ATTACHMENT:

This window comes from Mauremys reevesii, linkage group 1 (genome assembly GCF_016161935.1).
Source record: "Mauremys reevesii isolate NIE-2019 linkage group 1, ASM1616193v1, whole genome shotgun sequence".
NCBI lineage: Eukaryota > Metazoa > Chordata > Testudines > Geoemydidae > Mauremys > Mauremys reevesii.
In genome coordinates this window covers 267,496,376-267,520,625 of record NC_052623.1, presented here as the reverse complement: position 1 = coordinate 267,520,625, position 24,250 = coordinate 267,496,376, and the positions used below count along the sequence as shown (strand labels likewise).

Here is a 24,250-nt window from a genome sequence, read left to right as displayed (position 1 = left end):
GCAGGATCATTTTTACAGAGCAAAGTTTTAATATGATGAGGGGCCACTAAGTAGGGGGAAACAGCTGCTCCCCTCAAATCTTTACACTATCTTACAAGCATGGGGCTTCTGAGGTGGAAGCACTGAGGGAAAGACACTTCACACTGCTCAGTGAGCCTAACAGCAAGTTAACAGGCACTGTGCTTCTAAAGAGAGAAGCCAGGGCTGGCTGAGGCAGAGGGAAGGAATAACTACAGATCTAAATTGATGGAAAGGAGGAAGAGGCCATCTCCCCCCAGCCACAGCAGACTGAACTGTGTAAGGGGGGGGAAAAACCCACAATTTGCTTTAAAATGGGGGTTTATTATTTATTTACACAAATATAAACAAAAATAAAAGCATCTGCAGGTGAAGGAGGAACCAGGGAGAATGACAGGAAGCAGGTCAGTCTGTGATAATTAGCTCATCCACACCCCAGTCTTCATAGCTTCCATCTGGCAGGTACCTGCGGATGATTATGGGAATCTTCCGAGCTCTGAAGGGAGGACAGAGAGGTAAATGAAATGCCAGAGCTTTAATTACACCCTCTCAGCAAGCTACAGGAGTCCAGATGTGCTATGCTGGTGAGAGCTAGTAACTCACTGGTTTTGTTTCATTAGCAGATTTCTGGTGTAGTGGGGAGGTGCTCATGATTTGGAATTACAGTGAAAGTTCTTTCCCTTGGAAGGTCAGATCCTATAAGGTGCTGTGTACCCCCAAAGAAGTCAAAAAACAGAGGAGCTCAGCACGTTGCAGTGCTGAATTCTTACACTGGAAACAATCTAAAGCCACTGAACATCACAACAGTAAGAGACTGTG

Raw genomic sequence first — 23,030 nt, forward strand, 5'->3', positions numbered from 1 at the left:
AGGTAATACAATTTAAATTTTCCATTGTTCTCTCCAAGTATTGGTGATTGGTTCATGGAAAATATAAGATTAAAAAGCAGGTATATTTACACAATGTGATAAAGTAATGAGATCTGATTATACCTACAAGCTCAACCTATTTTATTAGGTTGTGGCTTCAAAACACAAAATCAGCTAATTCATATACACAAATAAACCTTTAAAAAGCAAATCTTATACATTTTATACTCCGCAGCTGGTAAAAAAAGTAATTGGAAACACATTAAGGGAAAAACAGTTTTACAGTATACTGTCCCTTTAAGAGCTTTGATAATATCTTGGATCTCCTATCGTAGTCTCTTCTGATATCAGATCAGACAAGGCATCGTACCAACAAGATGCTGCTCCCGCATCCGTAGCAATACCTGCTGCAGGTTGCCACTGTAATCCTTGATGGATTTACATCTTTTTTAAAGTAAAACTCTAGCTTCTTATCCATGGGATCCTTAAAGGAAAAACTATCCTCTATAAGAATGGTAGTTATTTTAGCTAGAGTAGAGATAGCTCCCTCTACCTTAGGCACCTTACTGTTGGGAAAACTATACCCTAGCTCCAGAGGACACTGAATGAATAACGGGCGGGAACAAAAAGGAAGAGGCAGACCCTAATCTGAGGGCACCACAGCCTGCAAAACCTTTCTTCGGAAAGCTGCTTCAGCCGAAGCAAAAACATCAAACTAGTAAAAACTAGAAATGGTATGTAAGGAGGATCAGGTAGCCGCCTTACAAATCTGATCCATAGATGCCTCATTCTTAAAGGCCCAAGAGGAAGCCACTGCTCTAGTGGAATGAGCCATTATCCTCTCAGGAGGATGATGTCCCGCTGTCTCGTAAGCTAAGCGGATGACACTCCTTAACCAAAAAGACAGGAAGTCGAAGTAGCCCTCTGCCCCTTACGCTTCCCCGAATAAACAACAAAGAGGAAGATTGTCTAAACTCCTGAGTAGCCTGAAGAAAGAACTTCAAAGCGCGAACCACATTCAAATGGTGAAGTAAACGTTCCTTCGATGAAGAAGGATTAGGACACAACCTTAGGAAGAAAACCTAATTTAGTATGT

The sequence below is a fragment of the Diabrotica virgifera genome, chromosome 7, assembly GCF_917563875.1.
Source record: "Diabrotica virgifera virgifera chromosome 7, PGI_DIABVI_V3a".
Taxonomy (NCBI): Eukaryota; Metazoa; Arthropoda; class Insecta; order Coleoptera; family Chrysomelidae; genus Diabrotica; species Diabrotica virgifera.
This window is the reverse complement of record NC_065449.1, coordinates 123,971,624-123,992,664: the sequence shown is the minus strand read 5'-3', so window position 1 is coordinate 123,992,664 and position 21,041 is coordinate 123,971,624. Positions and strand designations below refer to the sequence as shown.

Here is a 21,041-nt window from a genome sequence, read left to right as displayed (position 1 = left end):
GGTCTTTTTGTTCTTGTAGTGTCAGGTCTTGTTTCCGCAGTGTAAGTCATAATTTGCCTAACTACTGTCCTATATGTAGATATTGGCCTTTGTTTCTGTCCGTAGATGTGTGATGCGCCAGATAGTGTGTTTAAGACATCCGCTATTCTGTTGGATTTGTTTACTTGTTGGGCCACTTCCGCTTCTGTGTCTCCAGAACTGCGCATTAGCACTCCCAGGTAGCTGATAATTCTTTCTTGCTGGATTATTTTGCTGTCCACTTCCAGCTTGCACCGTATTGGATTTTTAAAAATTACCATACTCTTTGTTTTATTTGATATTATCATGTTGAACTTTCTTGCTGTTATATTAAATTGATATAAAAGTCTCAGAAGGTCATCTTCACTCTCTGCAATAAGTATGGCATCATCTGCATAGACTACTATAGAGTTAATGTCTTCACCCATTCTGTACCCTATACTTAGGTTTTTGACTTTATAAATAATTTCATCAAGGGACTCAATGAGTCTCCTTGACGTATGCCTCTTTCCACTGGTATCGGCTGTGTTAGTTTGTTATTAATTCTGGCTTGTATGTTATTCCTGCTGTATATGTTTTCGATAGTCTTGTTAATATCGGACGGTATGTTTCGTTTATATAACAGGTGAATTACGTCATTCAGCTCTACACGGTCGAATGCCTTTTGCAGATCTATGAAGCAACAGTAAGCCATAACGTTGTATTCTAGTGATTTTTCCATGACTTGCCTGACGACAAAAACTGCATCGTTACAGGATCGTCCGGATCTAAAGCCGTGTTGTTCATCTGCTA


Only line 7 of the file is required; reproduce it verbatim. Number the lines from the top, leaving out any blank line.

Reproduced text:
Raw genomic sequence first — 23,030 nt, forward strand, 5'->3', positions numbered from 1 at the left: